Nessa Childers, MEP for Dublin, criticised this week’s official announcement by the European Commission of its working programme for 2015 on the grounds that it fails to move forward on important measures to protect the environment and public health as well as for failure to improve transparency.
Speaking in reaction to Commission President Juncker’s presentation, of next year’s work programme to the European Parliament, yesterday, Ms. Childers said:
“The new Commission leadership had previously signalled its intention to withdraw the EU’s Clean Air Policy Package. Now, in the face of opposition that has included some Member State governments, it announced a review without a precise date to introduce a new proposal over the coming year.
“This is simply unacceptable and flies in the face of the Commission’s own assessments, which point to air pollution as the first environmental cause of death in Europe, with an impact on overall health could amount to as much as 9% of the EUs GDP.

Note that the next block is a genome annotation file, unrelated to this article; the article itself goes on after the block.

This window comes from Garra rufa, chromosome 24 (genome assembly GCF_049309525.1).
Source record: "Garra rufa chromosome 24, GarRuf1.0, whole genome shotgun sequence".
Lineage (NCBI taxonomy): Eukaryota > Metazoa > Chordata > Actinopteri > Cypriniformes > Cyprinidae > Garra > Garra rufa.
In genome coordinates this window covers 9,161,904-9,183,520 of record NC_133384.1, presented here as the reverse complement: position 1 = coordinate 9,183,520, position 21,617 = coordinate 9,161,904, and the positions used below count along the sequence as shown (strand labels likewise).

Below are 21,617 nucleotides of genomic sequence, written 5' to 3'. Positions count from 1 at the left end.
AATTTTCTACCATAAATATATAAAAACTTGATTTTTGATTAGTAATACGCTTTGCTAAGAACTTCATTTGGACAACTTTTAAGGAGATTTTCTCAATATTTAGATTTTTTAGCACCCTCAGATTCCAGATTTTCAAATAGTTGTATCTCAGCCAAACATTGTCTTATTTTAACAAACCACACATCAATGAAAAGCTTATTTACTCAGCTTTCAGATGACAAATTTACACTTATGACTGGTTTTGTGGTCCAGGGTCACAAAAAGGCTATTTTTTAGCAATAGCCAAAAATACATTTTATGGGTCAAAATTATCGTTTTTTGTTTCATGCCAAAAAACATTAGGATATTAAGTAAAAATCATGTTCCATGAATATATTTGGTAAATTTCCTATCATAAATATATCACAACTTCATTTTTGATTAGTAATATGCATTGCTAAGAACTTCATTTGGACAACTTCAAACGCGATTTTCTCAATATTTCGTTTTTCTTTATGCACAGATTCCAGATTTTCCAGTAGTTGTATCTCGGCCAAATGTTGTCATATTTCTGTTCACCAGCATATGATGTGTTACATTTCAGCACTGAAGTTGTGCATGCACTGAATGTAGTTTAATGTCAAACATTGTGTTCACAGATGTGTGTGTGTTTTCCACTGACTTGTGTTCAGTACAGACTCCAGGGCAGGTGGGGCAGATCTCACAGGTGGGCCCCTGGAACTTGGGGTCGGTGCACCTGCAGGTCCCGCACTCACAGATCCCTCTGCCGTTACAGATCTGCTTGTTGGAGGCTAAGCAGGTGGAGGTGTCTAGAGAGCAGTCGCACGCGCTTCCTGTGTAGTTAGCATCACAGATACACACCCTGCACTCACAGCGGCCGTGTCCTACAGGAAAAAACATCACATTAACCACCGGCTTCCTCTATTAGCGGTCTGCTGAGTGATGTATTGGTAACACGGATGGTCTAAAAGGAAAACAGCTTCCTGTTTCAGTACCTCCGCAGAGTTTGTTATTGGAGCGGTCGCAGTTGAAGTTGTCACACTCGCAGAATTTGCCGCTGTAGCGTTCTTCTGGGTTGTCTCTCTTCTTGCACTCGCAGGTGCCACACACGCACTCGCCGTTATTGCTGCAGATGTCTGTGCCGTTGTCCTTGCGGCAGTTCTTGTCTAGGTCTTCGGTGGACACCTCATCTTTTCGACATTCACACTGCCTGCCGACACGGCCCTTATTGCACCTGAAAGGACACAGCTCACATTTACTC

“Every year, according to the Commission’s own estimates, around 100 million work days are lost every year to air pollution, at a cost of about €15 billion productivity losses and €4 billion are spent treating pollution induced chronic bronchitis alone.
“I cannot understand why they are withdrawing a proposal that would bring much needed improvements to air quality in Europe and will keep pushing, along like-minded colleagues in Parliament, for a solid proposal to be brought back to the table as soon as possible.
“Likewise, the Commission is withholding an existing package to improve waste management, claiming it will come back with a better proposal within the next year.
“The Commission must now show us, at an unknown point in the new year, whether the avoidable delays for these proposals were worth it. The new Commission’s lack of commitment to this critical area does not bode well for the environment and our citizens’ health.
“I am also extremely disappointed at the new Commission’s failure to introduce a mandatory lobbying register. Its leadership had clearly promised this at its hearings in the European Parliament prior to the confirmation vote.
“Parliament, and the European Ombudsman, Emily O’Reilly, are on the same page on this issue. We should, at the very least, be able to know who is lobbying the European Institutions, how much money they are putting into it, and refuse access to those who won’t reveal it.